Q. Speaking of Kyle, with him coming in as your teammate next year, what is your general impressions of what he'll bring to the team, and how well do you get along with him and how much does that change the personality of the team?
DENNY HAMLIN: I think really and truthfully that Kyle is going to make myself and Tony push harder to be faster and make us better. Because you know, could you probably ask 90 percent of the garage and they would say Kyle is one of the Top-5 talents in the garage. And to have, in my opinion, Tony, which is definitely a Top 3, Top 4 driver in the garage, and Kyle on my team, that's going to make me better.
You know, to have two of the Top-5 in my opinion on my team, it's going to push me, because if I see that, hey, Kyle is able to run that speed in the same equipment that I've got, then maybe I need to work on myself. So I think that's what it's going to bring to the table. I know it's got to be -- he knows a lot about his race cars, so it's going to push us to be better.
And as far as off the racetrack, there's really nobody that I have a better relationship with than Kyle. You know, we fly together just about it seems like every week now, so we have a good relationship there. Really, even though me and Tony, we communicate well at the racetrack, me and Kyle communicate well on and off the racetrack, so I think that's going to make us good teammates.
Q. A lot has been said about Joe Gibbs Racing drivers having like personalities; how much do you agree or disagree with that?
DENNY HAMLIN: Well, he's definitely got a couple head cases for sure in me and Tony. You know, we're moody at times, I guess you could say. I know I get really hot and cold, and Tony is the same way. J.J. is the more level-headed of all of us, but it's just the pressure to win as drivers. And we've been successful at everything that we've done leading up to the Cup Series.
So it's not enough to come in here -- and if you're not winning races or dominating, we don't feel like we're doing our jobs. So we're hard on ourselves and then we're hard on everyone else around us. So it's tough for us to really show how we feel and come off as, you know, a likable guy, and this, that and the other when we are so competitive and it's not like we are trying to shut everyone else out around us.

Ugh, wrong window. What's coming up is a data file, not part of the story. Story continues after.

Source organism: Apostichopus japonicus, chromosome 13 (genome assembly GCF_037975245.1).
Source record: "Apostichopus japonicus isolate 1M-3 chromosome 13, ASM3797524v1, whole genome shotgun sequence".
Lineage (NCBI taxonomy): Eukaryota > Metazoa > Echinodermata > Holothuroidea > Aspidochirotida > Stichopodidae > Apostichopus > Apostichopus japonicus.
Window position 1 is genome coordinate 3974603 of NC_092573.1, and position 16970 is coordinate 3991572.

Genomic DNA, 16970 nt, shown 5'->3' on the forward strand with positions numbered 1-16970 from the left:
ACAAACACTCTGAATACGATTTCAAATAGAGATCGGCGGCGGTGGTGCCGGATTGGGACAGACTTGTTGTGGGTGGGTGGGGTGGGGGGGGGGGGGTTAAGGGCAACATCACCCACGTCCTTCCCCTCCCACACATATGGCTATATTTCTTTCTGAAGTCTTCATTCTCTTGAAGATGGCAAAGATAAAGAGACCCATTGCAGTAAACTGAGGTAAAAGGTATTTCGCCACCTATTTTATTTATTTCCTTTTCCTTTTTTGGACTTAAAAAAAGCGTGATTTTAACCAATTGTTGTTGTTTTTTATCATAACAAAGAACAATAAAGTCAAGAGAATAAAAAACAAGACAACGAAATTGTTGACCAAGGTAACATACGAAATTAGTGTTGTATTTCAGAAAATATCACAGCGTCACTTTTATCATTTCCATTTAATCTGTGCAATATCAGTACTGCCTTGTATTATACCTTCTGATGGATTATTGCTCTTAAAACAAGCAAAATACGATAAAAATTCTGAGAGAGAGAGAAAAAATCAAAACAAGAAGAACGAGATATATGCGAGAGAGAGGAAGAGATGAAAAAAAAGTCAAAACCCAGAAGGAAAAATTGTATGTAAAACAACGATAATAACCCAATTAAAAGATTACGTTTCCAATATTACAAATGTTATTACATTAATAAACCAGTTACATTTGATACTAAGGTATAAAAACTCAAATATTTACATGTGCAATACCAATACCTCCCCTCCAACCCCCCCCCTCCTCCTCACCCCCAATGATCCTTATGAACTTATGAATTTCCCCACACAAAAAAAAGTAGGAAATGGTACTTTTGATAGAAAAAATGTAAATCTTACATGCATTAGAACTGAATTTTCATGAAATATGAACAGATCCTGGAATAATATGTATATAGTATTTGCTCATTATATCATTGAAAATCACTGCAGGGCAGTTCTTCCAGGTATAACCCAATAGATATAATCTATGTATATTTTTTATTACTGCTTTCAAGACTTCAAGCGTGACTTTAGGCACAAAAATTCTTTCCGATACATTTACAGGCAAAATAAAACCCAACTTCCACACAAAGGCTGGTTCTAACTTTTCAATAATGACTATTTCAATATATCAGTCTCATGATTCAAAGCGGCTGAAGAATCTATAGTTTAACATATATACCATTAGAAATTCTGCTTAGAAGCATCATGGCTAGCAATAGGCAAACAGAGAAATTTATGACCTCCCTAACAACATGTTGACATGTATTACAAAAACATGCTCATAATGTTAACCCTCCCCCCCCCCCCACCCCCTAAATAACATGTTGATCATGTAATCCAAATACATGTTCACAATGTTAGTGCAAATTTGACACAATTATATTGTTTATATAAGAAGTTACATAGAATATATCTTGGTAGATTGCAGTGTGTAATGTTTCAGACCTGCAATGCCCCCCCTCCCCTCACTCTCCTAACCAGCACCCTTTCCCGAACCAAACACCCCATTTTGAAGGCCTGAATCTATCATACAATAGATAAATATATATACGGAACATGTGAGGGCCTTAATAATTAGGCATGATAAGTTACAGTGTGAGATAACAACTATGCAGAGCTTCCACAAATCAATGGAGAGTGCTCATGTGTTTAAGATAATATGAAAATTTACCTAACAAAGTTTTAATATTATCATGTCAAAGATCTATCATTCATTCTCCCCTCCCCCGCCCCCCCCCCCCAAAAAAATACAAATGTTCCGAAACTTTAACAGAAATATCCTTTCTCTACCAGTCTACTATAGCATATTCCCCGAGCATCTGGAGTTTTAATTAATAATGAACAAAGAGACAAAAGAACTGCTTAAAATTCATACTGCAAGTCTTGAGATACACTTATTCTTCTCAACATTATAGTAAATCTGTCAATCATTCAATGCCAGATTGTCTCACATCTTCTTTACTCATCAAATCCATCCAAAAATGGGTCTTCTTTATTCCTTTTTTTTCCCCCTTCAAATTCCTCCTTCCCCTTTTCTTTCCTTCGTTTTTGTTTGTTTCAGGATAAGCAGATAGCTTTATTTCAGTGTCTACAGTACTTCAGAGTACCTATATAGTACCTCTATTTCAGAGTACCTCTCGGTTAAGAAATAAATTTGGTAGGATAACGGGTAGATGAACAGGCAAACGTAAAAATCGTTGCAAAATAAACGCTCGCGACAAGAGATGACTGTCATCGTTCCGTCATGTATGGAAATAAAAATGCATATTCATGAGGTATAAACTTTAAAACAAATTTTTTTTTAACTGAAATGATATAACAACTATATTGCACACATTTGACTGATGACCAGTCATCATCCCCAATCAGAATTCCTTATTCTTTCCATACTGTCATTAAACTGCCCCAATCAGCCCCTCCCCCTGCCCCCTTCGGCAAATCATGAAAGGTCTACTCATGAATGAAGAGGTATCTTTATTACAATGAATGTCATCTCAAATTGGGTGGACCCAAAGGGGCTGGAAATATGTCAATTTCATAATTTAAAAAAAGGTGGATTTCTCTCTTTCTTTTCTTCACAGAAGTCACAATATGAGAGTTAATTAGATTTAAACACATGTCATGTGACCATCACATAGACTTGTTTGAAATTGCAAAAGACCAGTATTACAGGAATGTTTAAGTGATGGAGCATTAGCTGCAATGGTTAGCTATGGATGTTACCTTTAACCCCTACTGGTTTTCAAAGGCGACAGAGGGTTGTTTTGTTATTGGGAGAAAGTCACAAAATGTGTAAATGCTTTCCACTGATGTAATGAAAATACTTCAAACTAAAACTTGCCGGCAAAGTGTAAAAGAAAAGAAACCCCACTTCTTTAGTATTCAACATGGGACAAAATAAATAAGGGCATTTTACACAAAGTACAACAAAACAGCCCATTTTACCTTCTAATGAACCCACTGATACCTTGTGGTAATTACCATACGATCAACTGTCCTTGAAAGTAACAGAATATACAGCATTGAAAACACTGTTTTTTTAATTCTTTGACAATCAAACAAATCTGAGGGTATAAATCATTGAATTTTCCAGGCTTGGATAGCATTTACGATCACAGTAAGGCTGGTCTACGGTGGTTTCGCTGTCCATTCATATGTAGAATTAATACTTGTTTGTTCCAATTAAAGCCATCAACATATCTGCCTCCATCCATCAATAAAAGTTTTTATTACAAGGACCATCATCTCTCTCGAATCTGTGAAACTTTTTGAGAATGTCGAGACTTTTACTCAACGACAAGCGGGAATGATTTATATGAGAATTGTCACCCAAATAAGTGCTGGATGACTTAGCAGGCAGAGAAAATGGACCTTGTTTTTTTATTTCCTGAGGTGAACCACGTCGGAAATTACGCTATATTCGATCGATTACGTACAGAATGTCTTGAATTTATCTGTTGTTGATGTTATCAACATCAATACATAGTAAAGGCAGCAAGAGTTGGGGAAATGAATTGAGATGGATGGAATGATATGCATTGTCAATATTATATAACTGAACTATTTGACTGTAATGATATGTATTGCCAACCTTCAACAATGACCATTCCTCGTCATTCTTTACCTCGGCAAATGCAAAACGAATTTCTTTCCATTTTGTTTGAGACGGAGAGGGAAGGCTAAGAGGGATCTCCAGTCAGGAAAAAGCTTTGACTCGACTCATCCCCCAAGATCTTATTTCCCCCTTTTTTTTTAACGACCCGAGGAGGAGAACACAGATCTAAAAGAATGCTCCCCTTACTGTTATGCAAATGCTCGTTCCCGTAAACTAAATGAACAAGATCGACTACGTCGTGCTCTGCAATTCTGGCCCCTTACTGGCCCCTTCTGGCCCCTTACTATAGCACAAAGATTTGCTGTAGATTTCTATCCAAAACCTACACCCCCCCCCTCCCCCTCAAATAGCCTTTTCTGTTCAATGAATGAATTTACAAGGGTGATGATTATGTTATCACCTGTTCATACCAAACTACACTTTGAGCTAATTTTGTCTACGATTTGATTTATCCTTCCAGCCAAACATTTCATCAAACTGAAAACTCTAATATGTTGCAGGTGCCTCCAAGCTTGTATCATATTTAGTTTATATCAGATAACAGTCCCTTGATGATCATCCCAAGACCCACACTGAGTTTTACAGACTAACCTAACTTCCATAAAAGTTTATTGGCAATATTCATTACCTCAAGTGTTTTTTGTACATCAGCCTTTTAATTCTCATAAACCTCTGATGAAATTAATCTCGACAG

It's just that that's our personalities. We're so competitive. We definitely saw it when me and Tony got into it at Daytona. Even though we are on the same team, you have two of the same competitive spirits that wreck each other, that's tough. We didn't care whether we were wearing the same colors or not. I think that's just what it is.
And I think Kyle, I think it's going to be the same with Kyle. He's the same as me and Tony, and Kyle is a guy that races seems like four times a week. So he's got the same competitive nature that we do, and that's what people see more so than the person that we really are outside of racing.
DENISE MALOOF: Denny, thank you for joining us today. We appreciate your time and good luck this weekend.
We are now happy to be joined by Jason Keller, driver of the No. 1 11 Sweet Baby Ray's Chevrolet in the NASCAR Busch Series. Jason, welcome.
JASON KELLER: Thank you. Appreciate it.
DENISE MALOOF: Jason drives for CJM Racing and is on the verge of breaking a record in the NASCAR Busch Series this weekend. If he qualifies for Friday's Dollar General 300, he will make his 418th career start, which will break the record set by one of the series early standouts, Tommy Houston, who will also be at the track on Friday, and he will be driving a pace car during the warmup laps Friday prior to the event.
Jason you have a lot of excitement heading into this weekend. Your thoughts as you approach this milestone, and particularly with having Tommy there in attendance.
JASON KELLER: Pressure, that's the only thing I've been thinking about.
No, it's definitely an honor to be part of the Busch Series as long as I've been. And to have Tommy there, when I first came into the Busch Series, I raced against Tommy a lot. Definitely respected what he did for the series, and now that it's grown so much, it's really because of people like him and some of the guys that originally started. So very honored and very proud and hope that we have a good night on Friday night.
Q. You have obviously a lot of history in the Busch Series. Can you compare your experience with your expectations of the future of the Nationwide Series coming up next year?
JASON KELLER: Well, I definitely hope I'm going to be a part of the Nationwide Series in years to come.
I've made a home in the Busch Series now for 12 to 14 years, so it's been a great series for me. That's one of the things about getting to a milestone like I'm getting to this weekend. I don't want people to view that I'm at the end of the road. I want people to view that, you know, that I've got a lot more years left. I'm only 37 years old, so in the whole scheme of things, if you look at a lot of the Cup drivers that are in the prime of their career in their mid 30s, hopefully this is a new era for me, and I can be part of the Nationwide Series for many years to come.